• search hit 1 of 2
Back to Result List

GEMS : the surface brightness and surface mass density evolution of disk galaxies

  • We combine HST imaging from the GEMS ( Galaxy Evolution from Morphologies and SEDs) survey with photometric redshifts from COMBO-17 to explore the evolution of disk-dominated galaxies since z less than or similar to 1.1. The sample is composed of all GEMS galaxies with Sersic indices n < 2.5, derived from fits to the galaxy images. We account fully for selection effects through careful analysis of image simulations; we are limited by the depth of the redshift and HST data to the study of galaxies with M-V less than or similar to -20, or equivalently, log (M/M-circle dot) greater than or similar to 10. We find strong evolution in the magnitude-size scaling relation for galaxies with M-V less than or similar to -20, corresponding to a brightening of similar to 1 mag arcsec(-2) in rest-frame V band by z similar to 1. Yet disks at a given absolute magnitude are bluer and have lower stellar mass-to-light ratios at z similar to 1 than at the present day. As a result, our findings indicate weak or no evolution in the relation between stellarWe combine HST imaging from the GEMS ( Galaxy Evolution from Morphologies and SEDs) survey with photometric redshifts from COMBO-17 to explore the evolution of disk-dominated galaxies since z less than or similar to 1.1. The sample is composed of all GEMS galaxies with Sersic indices n < 2.5, derived from fits to the galaxy images. We account fully for selection effects through careful analysis of image simulations; we are limited by the depth of the redshift and HST data to the study of galaxies with M-V less than or similar to -20, or equivalently, log (M/M-circle dot) greater than or similar to 10. We find strong evolution in the magnitude-size scaling relation for galaxies with M-V less than or similar to -20, corresponding to a brightening of similar to 1 mag arcsec(-2) in rest-frame V band by z similar to 1. Yet disks at a given absolute magnitude are bluer and have lower stellar mass-to-light ratios at z similar to 1 than at the present day. As a result, our findings indicate weak or no evolution in the relation between stellar mass and effective disk size for galaxies with log (M/M-circle dot) greater than or similar to 10 over the same time interval. This is strongly inconsistent with the most naive theoretical expectation, in which disk size scales in proportion to the halo virial radius, which would predict that disks are a factor of 2 denser at fixed mass at z similar to 1. The lack of evolution in the stellar mass-size relation is consistent with an "inside-out'' growth of galaxy disks on average (galaxies increasing in size as they grow more massive), although we cannot rule out more complex evolutionary scenariosshow moreshow less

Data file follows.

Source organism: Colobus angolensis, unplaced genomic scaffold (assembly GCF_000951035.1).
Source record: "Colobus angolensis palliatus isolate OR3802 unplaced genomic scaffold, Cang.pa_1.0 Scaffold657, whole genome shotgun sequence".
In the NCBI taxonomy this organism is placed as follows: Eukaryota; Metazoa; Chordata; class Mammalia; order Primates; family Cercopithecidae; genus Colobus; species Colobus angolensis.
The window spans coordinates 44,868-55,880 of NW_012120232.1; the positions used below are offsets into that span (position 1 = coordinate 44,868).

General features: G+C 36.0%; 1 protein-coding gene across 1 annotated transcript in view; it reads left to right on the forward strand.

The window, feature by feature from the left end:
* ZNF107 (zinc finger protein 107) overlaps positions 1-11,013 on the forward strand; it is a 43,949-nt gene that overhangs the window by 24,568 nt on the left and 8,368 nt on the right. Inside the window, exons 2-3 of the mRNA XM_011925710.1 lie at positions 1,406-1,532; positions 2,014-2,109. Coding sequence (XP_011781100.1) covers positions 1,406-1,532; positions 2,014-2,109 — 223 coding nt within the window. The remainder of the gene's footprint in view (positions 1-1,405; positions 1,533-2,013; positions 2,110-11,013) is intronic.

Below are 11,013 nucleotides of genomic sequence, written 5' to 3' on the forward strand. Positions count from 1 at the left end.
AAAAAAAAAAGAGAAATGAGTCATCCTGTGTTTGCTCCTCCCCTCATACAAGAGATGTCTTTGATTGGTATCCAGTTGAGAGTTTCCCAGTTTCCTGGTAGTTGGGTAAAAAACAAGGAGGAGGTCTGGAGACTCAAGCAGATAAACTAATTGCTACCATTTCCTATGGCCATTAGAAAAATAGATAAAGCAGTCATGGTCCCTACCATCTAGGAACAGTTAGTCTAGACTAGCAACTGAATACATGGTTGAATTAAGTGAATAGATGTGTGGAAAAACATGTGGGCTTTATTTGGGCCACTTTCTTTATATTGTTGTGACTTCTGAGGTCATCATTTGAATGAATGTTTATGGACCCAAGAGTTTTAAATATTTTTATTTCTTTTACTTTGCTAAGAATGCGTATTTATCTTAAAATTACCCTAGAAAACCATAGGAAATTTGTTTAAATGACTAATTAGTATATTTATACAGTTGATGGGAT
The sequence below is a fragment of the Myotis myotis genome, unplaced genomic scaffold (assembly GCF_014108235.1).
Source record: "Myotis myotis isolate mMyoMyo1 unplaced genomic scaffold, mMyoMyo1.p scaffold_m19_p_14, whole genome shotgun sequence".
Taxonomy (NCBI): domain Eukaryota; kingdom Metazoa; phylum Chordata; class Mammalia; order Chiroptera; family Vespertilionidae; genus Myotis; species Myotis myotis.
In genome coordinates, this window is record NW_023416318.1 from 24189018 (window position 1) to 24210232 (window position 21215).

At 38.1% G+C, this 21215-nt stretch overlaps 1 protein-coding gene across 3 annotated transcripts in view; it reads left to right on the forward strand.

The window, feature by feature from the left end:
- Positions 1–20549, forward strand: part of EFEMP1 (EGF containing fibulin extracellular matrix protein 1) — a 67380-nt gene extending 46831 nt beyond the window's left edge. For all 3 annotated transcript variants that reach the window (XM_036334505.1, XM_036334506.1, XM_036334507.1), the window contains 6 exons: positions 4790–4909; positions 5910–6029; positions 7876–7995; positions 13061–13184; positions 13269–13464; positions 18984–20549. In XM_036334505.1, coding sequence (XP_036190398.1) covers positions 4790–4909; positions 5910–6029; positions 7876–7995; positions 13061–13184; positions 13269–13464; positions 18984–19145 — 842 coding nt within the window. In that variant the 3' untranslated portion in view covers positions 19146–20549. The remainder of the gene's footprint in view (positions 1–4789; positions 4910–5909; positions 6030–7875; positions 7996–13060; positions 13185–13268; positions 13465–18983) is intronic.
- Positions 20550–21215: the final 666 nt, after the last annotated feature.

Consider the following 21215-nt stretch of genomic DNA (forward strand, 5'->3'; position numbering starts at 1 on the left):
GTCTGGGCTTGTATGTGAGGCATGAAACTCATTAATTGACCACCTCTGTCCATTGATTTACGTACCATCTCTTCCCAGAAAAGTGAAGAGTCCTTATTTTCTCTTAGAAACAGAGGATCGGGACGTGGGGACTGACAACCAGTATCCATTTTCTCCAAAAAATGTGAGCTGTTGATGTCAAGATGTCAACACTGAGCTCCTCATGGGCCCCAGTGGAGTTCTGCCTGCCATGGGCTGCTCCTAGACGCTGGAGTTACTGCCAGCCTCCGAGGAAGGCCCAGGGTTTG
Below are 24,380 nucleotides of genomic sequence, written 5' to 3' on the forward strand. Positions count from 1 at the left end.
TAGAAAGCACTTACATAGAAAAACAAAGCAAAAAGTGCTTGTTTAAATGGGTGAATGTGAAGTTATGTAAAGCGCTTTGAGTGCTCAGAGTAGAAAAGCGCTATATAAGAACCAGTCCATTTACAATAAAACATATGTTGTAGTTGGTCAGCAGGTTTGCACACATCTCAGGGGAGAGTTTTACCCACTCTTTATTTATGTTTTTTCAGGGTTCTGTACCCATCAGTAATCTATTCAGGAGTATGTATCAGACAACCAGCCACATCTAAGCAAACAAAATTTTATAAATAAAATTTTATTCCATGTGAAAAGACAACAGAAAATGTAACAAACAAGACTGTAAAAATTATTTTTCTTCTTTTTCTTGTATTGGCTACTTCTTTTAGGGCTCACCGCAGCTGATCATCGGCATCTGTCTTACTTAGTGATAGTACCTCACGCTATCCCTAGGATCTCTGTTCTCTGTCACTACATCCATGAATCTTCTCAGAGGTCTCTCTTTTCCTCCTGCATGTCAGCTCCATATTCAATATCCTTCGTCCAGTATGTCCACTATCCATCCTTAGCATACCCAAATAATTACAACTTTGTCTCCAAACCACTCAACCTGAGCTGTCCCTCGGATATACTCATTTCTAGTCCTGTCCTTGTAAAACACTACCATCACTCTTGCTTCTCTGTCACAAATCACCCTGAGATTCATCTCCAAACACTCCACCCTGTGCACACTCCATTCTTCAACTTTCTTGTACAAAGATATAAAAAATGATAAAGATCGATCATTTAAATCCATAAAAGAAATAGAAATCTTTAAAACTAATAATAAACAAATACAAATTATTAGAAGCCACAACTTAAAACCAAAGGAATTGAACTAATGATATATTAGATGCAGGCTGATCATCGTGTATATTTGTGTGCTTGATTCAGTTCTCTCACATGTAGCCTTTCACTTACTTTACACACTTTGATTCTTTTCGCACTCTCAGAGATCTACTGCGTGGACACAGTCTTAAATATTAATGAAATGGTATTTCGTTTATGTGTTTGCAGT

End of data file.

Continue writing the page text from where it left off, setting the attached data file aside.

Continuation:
Export metadata

Additional Services

Share in Twitter Search Google Scholar Statistics
Metadaten
Author:Marco Barden, Hans-Walter Rix, Rachel S. Somerville, Eric F. Bell, Boris Häußler, Chen Y. Peng, Andrea Borch, Steven V. W. Beckwith, John A. R. Caldwell, Catherine Heymans, Knud Jahnke, Shardha Jogee, Daniel H. McIntosh, Klaus Meisenheimer, Sebastian F. Sanchez, Lutz Wisotzki, C. Wolf
Document Type:Article
Language:English
Year of first Publication:2005
Year of Completion:2005
Release Date:2017/03/24
Source:Astrophysical Journal. - 635 (2005), 2, S. 959 - 981
Organizational units:Mathematisch-Naturwissenschaftliche Fakultät / Institut für Physik und Astronomie
Peer Review:Referiert
Institution name at the time of publication:Mathematisch-Naturwissenschaftliche Fakultät / Institut für Physik